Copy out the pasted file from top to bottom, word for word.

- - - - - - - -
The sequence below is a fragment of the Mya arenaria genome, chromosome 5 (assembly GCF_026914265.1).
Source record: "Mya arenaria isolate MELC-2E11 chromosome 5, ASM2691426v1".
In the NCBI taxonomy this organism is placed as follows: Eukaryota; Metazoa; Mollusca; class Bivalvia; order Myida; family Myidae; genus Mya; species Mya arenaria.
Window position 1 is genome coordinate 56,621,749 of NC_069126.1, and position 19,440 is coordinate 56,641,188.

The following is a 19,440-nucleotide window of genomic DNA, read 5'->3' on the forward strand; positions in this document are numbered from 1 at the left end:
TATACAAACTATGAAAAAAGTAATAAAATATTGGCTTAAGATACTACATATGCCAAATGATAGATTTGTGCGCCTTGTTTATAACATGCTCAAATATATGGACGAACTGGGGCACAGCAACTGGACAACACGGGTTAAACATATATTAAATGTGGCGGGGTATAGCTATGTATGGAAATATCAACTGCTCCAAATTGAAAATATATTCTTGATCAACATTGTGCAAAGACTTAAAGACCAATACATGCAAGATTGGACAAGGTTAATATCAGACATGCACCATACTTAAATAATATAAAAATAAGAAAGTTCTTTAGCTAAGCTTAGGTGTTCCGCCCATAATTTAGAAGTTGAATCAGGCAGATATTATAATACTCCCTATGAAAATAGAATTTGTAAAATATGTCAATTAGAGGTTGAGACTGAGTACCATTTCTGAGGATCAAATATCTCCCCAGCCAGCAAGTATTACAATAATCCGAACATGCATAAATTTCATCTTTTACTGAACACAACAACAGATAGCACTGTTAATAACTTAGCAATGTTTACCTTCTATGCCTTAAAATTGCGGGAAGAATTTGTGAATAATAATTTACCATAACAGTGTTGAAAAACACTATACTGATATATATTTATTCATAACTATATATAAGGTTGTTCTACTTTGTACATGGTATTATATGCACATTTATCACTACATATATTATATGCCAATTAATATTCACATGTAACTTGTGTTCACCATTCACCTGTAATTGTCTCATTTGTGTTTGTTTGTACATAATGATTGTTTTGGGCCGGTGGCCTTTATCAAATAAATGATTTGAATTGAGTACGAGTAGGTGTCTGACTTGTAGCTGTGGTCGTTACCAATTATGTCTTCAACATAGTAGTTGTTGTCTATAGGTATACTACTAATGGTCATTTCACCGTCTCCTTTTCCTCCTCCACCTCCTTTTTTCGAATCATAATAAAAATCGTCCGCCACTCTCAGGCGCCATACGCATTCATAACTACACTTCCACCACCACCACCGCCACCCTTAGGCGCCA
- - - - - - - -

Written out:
The sequence below is a fragment of the Mya arenaria genome, chromosome 5 (assembly GCF_026914265.1).
Source record: "Mya arenaria isolate MELC-2E11 chromosome 5, ASM2691426v1".
In the NCBI taxonomy this organism is placed as follows: Eukaryota; Metazoa; Mollusca; class Bivalvia; order Myida; family Myidae; genus Mya; species Mya arenaria.
Window position 1 is genome coordinate 56,621,749 of NC_069126.1, and position 19,440 is coordinate 56,641,188.

The following is a 19,440-nucleotide window of genomic DNA, read 5'->3' on the forward strand; positions in this document are numbered from 1 at the left end:
TATACAAACTATGAAAAAAGTAATAAAATATTGGCTTAAGATACTACATATGCCAAATGATAGATTTGTGCGCCTTGTTTATAACATGCTCAAATATATGGACGAACTGGGGCACAGCAACTGGACAACACGGGTTAAACATATATTAAATGTGGCGGGGTATAGCTATGTATGGAAATATCAACTGCTCCAAATTGAAAATATATTCTTGATCAACATTGTGCAAAGACTTAAAGACCAATACATGCAAGATTGGACAAGGTTAATATCAGACATGCACCATACTTAAATAATATAAAAATAAGAAAGTTCTTTAGCTAAGCTTAGGTGTTCCGCCCATAATTTAGAAGTTGAATCAGGCAGATATTATAATACTCCCTATGAAAATAGAATTTGTAAAATATGTCAATTAGAGGTTGAGACTGAGTACCATTTCTGAGGATCAAATATCTCCCCAGCCAGCAAGTATTACAATAATCCGAACATGCATAAATTTCATCTTTTACTGAACACAACAACAGATAGCACTGTTAATAACTTAGCAATGTTTACCTTCTATGCCTTAAAATTGCGGGAAGAATTTGTGAATAATAATTTACCATAACAGTGTTGAAAAACACTATACTGATATATATTTATTCATAACTATATATAAGGTTGTTCTACTTTGTACATGGTATTATATGCACATTTATCACTACATATATTATATGCCAATTAATATTCACATGTAACTTGTGTTCACCATTCACCTGTAATTGTCTCATTTGTGTTTGTTTGTACATAATGATTGTTTTGGGCCGGTGGCCTTTATCAAATAAATGATTTGAATTGAGTACGAGTAGGTGTCTGACTTGTAGCTGTGGTCGTTACCAATTATGTCTTCAACATAGTAGTTGTTGTCTATAGGTATACTACTAATGGTCATTTCACCGTCTCCTTTTCCTCCTCCACCTCCTTTTTTCGAATCATAATAAAAATCGTCCGCCACTCTCAGGCGCCATACGCATTCATAACTACACTTCCACCACCACCACCGCCACCCTTAGGCGCCA